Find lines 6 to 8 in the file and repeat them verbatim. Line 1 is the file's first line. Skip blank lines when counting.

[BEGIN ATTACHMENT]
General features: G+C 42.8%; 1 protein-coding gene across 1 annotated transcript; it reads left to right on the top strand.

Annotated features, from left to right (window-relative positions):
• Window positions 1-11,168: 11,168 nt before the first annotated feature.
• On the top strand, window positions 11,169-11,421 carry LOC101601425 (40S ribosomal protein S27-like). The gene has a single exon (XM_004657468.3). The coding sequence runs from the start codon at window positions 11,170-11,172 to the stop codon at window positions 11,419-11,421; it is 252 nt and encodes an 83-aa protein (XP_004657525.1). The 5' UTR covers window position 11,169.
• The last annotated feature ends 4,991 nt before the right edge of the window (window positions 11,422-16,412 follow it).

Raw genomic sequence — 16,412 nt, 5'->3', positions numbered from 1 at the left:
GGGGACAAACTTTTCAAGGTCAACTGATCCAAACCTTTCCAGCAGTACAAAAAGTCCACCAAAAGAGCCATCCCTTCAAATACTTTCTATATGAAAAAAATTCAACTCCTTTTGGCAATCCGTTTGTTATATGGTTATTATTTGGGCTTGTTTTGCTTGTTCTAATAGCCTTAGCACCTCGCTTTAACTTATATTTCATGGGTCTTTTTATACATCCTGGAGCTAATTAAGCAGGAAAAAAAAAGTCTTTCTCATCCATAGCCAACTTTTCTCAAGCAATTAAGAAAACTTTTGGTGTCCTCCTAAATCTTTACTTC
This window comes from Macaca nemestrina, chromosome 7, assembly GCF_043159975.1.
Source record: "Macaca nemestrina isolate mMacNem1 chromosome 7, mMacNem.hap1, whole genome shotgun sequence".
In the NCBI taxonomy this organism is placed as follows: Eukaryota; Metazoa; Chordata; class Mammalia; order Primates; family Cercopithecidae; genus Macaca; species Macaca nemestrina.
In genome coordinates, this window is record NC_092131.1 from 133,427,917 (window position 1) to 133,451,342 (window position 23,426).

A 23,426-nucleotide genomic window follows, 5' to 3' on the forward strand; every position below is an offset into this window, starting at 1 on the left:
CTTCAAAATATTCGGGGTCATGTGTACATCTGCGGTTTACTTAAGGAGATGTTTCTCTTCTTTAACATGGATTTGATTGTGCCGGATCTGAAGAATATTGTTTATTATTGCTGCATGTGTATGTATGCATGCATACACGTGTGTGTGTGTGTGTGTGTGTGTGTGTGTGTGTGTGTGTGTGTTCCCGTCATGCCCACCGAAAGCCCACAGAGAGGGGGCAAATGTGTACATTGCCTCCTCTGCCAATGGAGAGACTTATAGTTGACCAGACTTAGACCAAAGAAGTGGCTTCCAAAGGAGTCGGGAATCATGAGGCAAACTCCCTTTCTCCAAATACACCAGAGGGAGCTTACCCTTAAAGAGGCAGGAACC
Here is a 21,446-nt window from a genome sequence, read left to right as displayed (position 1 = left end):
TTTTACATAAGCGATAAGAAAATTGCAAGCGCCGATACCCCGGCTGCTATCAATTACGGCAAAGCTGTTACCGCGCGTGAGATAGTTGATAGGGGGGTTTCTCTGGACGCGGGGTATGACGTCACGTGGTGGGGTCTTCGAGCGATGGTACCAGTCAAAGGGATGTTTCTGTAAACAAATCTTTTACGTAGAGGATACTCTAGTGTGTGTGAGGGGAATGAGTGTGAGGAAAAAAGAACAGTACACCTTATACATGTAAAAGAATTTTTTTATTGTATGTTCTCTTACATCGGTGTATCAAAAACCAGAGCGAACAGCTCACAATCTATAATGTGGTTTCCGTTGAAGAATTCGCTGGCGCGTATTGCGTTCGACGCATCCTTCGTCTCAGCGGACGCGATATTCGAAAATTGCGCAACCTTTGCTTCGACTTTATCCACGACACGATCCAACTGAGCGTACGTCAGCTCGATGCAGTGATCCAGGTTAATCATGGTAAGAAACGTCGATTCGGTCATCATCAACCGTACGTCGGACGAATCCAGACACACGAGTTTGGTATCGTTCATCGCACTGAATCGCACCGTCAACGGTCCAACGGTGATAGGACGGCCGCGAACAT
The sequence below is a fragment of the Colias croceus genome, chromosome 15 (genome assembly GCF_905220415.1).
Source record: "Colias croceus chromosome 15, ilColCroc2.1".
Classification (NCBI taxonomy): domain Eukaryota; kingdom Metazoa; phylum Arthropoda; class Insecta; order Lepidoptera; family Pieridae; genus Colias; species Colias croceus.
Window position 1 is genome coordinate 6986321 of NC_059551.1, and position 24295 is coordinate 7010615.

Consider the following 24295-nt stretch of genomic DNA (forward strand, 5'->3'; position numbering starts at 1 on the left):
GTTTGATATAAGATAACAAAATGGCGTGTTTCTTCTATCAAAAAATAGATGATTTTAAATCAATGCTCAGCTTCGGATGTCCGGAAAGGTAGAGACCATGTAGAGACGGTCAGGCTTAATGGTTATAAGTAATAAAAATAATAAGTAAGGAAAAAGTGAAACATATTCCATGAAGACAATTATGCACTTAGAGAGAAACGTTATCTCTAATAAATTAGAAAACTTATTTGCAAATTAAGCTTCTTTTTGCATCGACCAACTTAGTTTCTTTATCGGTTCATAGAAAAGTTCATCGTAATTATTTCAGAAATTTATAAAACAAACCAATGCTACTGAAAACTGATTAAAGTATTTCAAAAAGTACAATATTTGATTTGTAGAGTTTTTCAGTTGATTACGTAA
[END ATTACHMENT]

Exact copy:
Raw genomic sequence — 16,412 nt, 5'->3', positions numbered from 1 at the left:
GGGGACAAACTTTTCAAGGTCAACTGATCCAAACCTTTCCAGCAGTACAAAAAGTCCACCAAAAGAGCCATCCCTTCAAATACTTTCTATATGAAAAAAATTCAACTCCTTTTGGCAATCCGTTTGTTATATGGTTATTATTTGGGCTTGTTTTGCTTGTTCTAATAGCCTTAGCACCTCGCTTTAACTTATATTTCATGGGTCTTTTTATACATCCTGGAGCTAATTAAGCAGGAAAAAAAAAGTCTTTCTCATCCATAGCCAACTTTTCTCAAGCAATTAAGAAAACTTTTGGTGTCCTCCTAAATCTTTACTTC
This window comes from Macaca nemestrina, chromosome 7, assembly GCF_043159975.1.